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Tax Bill Tries to Make EVs More Affordable; May Do the Opposite

The federal Inflation Reduction Act includes a provision that would update the tax credit regulations for new electric vehicles to decrease or eliminate foreign-made parts in cars, which could possibly make EVs more expensive.

(TNS) — A provision in the federal Inflation Reduction Act that aims to make electric vehicles affordable to more people may end up having the opposite effect, but it still isn't clear to what degree the limitations it imposes might affect sales, Maine businesspeople said.

The clean vehicle credit updates the requirements for the existing tax credit of up to $7,500 on new electric vehicles, or EVs, to help defray the cost of an EV, which typically is a few thousand dollars pricier than a gas car. But its future requirements to decrease or eliminate foreign-made parts in cars would disqualify cars from the credit if manufacturers can't quickly meet the new obligations, possibly making it more expensive to buy an EV.

"I think it's well intentioned but challenging," said Adam Lee, chair of Lee Auto Malls, a chain of 16 dealerships in Maine. "I'm not sure what good it's going to do for us to pass a bill that nothing qualifies for."

It is hard to say now which vehicles will meet the requirements, and more information should be released by the federal government in a couple months, said Molly Siegel, program manager for electric vehicle initiatives at Efficiency Maine Trust, a quasi-government agency charged with administering programs to improve energy efficiency and reduce greenhouse gasses. She expects the Department of Energy to list the covered vehicles on its website under the new plan much as it does now under the existing plan.

EVs are a key component of Gov. Janet Mills' clean energy goals. The state needs 219,000 light-duty EVs, or 1 in 6 vehicles, on the road by 2030 to meet the goal of curbing greenhouse gas emissions by 45 percent. However, a report issued by the Mills' administration in December said Maine doesn't have enough money to meet its EV goals.

Still, the state has made progress since 2019 by increasing battery and plug-in hybrid vehicles by 90 percent to 5,577 vehicles and public charging stations by 65 percent to 265 locations. Fewer than 1 percent of vehicles on the road now in Maine use clean energy.

The $740 billion bill, which passed the Senate last weekend and is expected to pass the House on Friday before heading to President Joe Biden's desk, is aimed at helping boost EV ownership. It also includes some of the most sweeping climate provisions seen to date.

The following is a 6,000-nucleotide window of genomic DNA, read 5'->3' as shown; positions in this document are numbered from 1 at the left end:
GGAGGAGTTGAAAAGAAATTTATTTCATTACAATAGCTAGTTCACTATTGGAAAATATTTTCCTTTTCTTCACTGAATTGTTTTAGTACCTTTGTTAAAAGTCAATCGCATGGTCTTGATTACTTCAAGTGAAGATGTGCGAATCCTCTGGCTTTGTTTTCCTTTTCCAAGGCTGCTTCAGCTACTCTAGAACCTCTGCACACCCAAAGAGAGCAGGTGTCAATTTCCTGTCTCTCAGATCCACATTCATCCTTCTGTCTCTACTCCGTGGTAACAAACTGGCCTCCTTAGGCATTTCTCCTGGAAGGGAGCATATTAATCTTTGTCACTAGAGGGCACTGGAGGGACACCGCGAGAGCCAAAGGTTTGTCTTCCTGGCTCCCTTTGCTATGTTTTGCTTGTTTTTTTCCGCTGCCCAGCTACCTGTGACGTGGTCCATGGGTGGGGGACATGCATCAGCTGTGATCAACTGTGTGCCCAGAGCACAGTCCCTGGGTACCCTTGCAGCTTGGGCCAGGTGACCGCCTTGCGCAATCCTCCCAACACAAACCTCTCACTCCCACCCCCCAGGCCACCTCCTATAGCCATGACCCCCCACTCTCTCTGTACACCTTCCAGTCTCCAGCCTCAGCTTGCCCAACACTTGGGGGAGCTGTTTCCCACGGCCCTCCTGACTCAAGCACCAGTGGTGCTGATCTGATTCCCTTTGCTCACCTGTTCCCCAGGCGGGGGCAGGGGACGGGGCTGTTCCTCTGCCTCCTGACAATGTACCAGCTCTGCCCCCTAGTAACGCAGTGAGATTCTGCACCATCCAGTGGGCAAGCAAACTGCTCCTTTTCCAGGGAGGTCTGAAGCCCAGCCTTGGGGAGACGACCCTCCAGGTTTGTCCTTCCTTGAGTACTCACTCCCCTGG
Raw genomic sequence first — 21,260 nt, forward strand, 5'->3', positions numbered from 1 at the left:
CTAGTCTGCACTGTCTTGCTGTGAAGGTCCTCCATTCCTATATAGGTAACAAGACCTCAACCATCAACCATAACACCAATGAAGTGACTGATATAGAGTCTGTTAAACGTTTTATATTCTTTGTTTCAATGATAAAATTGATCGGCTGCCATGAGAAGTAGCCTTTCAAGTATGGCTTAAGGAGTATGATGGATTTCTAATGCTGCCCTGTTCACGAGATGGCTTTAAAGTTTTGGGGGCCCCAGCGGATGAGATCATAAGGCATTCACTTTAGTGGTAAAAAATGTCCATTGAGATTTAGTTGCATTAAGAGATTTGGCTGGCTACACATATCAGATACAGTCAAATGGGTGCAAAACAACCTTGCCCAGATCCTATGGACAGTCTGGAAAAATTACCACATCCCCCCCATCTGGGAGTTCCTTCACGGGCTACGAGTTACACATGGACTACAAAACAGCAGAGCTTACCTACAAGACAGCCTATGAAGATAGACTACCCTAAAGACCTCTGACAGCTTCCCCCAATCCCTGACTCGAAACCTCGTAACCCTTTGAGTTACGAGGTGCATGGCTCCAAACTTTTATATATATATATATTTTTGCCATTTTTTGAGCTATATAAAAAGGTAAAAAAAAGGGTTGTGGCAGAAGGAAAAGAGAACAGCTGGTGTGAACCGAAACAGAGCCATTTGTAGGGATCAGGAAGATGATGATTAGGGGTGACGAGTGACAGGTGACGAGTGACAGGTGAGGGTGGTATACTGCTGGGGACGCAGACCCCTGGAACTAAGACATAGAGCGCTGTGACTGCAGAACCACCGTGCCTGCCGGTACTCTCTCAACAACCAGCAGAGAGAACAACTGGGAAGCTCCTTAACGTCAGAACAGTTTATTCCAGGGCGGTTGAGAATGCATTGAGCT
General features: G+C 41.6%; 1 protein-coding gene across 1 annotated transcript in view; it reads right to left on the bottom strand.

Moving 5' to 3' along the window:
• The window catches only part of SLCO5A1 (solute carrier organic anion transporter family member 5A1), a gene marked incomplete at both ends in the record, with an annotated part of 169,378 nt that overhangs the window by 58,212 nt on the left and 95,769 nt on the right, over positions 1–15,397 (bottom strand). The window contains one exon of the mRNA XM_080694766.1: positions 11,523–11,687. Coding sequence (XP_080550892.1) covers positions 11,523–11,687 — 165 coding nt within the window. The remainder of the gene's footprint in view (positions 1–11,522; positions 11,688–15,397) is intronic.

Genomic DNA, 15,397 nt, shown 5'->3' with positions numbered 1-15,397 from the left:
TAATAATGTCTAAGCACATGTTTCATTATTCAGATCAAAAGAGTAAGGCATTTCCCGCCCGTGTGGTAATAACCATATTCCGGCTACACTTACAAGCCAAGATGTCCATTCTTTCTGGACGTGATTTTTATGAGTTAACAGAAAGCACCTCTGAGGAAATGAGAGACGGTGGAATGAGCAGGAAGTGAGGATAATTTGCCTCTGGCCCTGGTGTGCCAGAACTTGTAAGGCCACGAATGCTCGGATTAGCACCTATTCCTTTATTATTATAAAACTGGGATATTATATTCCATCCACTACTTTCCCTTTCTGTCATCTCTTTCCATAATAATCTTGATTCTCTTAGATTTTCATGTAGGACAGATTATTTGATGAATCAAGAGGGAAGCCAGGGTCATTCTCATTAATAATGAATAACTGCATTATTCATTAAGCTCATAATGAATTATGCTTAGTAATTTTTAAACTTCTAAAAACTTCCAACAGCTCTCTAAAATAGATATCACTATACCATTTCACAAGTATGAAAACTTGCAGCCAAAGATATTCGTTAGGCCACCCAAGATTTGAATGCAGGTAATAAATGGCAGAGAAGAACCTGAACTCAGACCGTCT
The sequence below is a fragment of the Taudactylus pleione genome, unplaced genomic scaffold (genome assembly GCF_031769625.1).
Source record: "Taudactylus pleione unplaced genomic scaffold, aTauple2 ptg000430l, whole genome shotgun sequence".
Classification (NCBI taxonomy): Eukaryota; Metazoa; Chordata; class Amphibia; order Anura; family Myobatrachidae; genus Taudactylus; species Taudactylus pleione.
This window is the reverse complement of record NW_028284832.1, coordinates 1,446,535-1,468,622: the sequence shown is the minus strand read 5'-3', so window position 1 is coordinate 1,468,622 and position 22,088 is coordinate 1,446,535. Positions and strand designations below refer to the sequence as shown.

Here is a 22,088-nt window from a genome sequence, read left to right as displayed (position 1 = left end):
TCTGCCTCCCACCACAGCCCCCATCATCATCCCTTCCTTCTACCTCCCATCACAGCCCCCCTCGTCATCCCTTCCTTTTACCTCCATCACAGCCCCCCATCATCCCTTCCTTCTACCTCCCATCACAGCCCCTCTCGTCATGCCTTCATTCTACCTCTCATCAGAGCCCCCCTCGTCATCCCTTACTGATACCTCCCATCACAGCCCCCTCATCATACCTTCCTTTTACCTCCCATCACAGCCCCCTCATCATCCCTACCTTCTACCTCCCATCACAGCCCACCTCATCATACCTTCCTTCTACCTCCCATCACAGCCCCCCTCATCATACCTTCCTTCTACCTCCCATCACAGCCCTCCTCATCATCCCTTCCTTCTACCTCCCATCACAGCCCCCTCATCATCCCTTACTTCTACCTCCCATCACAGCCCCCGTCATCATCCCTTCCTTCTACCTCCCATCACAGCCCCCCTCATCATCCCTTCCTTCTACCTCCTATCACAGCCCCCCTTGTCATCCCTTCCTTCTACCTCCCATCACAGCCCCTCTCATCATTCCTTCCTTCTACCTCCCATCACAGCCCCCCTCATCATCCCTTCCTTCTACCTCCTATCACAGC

"The bill is fantastic overall as far as the climate provisions," said Jeff Marks, former Maine director of the Acadia Center who is now a member of the climate business group ClimateWork Maine. "Anything that broadly provides more access to EVs is a step in the right direction, but I'm hoping some of the materials requirement doesn't cut down on the effectiveness of the overall intent of the bill."

The bill would take effect next year, but for a buyer to get a full credit, 40 percent of the metals in the car's battery must come from North America, and that would rise to 80 percent by 2027 and 100 percent by 2029. If the metals requirement isn't met, buyers would get only half of the tax credit. A separate rule would require that half the batteries' value be manufactured or assembled in North America or the rest of the tax credit would be lost.

There are 72 models of EVs sold in the United States, including battery, plug-in hybrid and fuel cell vehicles. Some 70 percent would immediately become ineligible for the tax credit when the bill passes, and none would qualify for the full credit as the additional sourcing requirements roll out, John Bozzella, president and CEO of the industry group Alliance for Automotive Innovation, wrote in a recent blog.

Lee said the bill will encourage U.S. EV and parts makers to find sources of the lithium, cobalt, manganese and graphite materials that go into batteries in this country, but it will take time.

"This will certainly encourage us to figure out how to find them in places where we don't have to worry about trade agreements, but I don't think we can do it in a year and a half," he said. "So it's really taking away the rebates."

Siegel is taking a wait-and-see attitude but said she is optimistic about the bill. Several provisions open up the potential EV market, including one that would lift the current limit on EV sales that qualify for the tax credit to 200,000 vehicles per manufacturer.

The bill also creates a commercial clean vehicle credit that could help businesses that want to buy larger trucks. It would give up to a $40,000 credit for vehicles weighing more than 14,000 pounds. There's also $1 billion targeted for a heavy duty vehicle grant and rebate program from the U.S. Environmental Protection Agency. A credit for charging equipment that expired at the end of 2021 also is renewed. There also is a new tax credit for up to $4,000 for a used EV purchase.

The EV tax credits in the bill run through 2032, which Siegel said is good news to help Maine meet its climate goals by 2030. She is cautiously optimistic about the outcomes of the bill.

Lee, who says he's generally a pessimist, also is optimistic about the bill's overall support for EVs.

"It certainly is a big change to see everybody — the manufacturers, state government and federal government — actually embracing electric cars," Lee said. "As Sen. [ Angus] King has often said, 'you make a start and then you can fix it.'"

(c)2022 the Bangor Daily News (Bangor, Maine) Distributed by Tribune Content Agency, LLC.
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